While the merits of vouchers have been the subject of intense public debate in recent years, there has been very little available evidence upon which to gauge their efficacy. The first publicly funded voucher plan involving private schools wasn't established until 1990 in Milwaukee; before then, the only data on school choice came from a small, poorly designed program in California. Voucher programs grew dramatically in the latter half of the 1990s. In 2000, about 60,000 students participated in seventy-one programs, most privately funded. This growth is now providing researchers with the ability to measure the impact of vouchers for the first time in multiple cities. The Education Gap is the first book to gather a significant body of data on vouchers in multiple locations, and it reveals startling new evidence that voucher programs benefit African-American students more than participants from other ethnic groups. To explain this phenomenon, the authors point out that residential selection is the most common form of school choice available in American public education today.
Since this process is likely to leave African Americans in the worst public schools, new forms of choice directed toward low-income families are most likely to benefit black students. The authors examine the effects of school vouchers on test scores, parental satisfaction, parent-school communications, and political tolerance among students and parents participating in four pilot programs in New York City; Dayton, Ohio; Washington, D.C.; the Edgewood school district in San Antonio; and a program that offered vouchers to 40,000 low-income families nationwide. Though the programs operated in a wide variety of settings, the findings were surprisingly consistent. After two years, African-American students who used vouchers to switch from public to private schools scored substantially better on math and reading tests. By contrast, no significant positive effects on the test scores of other ethnic groups were detected. While parents in all ethnic groups were generally more supportive of private education, African-American parents expressed particularly high enthusiasm for the private schools their children attended.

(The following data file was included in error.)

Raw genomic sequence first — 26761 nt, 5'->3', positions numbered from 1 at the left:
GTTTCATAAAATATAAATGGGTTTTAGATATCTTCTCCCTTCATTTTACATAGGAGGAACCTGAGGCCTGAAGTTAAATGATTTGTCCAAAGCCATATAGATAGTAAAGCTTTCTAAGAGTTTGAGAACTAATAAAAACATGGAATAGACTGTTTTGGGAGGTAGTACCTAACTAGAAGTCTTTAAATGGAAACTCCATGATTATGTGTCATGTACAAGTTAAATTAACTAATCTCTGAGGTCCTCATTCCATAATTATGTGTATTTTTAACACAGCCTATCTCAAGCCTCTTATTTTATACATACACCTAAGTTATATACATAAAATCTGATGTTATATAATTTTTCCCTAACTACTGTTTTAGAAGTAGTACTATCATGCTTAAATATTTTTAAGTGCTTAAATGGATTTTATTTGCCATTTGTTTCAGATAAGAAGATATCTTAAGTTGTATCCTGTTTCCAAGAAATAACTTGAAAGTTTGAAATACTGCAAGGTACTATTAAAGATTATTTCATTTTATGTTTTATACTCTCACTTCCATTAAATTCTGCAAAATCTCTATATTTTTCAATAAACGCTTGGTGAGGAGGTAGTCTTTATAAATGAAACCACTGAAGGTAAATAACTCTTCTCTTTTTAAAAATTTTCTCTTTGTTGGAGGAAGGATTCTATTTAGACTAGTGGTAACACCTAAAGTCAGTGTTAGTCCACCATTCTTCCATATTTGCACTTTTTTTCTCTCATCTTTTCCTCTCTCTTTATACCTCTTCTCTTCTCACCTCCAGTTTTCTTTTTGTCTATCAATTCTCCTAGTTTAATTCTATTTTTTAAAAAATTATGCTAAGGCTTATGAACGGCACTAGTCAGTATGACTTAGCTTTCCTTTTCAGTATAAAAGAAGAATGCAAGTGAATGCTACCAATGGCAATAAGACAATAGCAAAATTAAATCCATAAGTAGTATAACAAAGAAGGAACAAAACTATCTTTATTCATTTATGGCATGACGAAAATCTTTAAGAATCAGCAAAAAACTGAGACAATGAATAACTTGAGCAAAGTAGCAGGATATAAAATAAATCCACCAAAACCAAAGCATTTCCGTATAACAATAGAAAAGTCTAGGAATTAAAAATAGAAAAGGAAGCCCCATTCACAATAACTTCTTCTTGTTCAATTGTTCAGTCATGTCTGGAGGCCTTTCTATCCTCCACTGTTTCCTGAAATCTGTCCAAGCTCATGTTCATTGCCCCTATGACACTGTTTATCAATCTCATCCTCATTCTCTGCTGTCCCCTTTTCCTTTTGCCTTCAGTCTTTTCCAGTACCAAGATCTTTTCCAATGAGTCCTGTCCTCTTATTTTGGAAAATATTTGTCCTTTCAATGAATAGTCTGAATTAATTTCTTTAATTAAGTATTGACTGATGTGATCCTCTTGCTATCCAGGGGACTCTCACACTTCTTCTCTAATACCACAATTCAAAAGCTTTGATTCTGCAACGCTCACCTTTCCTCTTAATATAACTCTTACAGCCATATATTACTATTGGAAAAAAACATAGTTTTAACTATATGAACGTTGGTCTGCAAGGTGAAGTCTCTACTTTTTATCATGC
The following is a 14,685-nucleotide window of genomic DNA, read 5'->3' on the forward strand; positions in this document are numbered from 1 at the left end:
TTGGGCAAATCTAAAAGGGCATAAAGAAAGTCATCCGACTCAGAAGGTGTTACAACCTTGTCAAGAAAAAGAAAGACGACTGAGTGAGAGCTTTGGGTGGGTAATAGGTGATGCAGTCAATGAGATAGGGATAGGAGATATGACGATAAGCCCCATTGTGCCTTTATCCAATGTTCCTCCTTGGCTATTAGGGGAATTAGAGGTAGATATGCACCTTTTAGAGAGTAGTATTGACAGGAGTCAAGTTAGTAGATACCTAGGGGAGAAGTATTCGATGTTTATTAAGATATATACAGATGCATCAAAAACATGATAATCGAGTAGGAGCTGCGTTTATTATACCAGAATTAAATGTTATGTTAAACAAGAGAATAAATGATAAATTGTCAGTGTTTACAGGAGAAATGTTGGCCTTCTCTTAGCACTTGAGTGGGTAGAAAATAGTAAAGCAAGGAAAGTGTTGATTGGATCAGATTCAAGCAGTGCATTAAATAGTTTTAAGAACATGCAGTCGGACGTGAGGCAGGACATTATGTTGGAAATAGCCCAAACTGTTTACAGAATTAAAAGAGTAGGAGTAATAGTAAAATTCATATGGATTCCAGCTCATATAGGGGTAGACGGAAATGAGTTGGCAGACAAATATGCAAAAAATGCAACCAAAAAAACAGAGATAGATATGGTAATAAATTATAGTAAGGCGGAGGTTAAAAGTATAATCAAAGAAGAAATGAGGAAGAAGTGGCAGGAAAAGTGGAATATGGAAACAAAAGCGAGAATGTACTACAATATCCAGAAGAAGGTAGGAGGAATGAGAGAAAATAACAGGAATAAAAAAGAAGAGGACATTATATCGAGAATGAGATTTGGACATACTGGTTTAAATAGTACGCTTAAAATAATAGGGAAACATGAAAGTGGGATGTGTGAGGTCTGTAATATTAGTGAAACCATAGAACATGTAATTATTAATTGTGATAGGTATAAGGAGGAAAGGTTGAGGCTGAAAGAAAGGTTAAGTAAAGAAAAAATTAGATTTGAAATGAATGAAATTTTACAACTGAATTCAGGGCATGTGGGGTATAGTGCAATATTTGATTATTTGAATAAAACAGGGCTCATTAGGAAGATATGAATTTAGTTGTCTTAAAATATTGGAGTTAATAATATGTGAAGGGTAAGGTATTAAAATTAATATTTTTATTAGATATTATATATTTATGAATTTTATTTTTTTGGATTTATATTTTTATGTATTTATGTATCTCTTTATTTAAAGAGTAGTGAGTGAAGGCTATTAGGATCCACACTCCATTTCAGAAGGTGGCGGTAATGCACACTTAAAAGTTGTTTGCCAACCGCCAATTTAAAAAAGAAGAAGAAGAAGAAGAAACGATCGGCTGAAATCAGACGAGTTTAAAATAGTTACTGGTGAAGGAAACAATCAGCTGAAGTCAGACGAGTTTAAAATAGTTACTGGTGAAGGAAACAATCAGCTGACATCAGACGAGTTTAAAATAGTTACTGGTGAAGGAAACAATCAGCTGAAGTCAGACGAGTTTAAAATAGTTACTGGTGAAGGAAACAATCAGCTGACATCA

The authors also report information on the kinds of students and families who take advantage of a voucher opportunity, allowing them to seewhether only the i??degreebest and brightesti??i?? public school students were able to take advantage of school voucher programs. The results documented in The Education Gap shed new light on the effects of school vouchers on students in poor, urban environments. This information will be important to policymakers, scholars, and citizens are they continue to search for ways to improve education in urban areas.
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Publisher: Brookings Institution
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Author Biography - Paul E Peterson
William G. Howell is an associate professor in the Government Department at Harvard University and deputy director of the Program on Education Policy and Governance at Harvard. Paul E. Peterson is the Henry Lee Shattuck Professor of Government at Harvard, the director of PEPG, and a senior fellow at the Hoover Institution. He is author or editor of numerous books, including The Education Gap: Vouchers and Urban Schools , with William G. Howell (Brookings, 2004 and 2006). He is coeditor (with Martin West) of No Child Left Behind? The Practice and Politics of School Accountability (Brookings, 2003).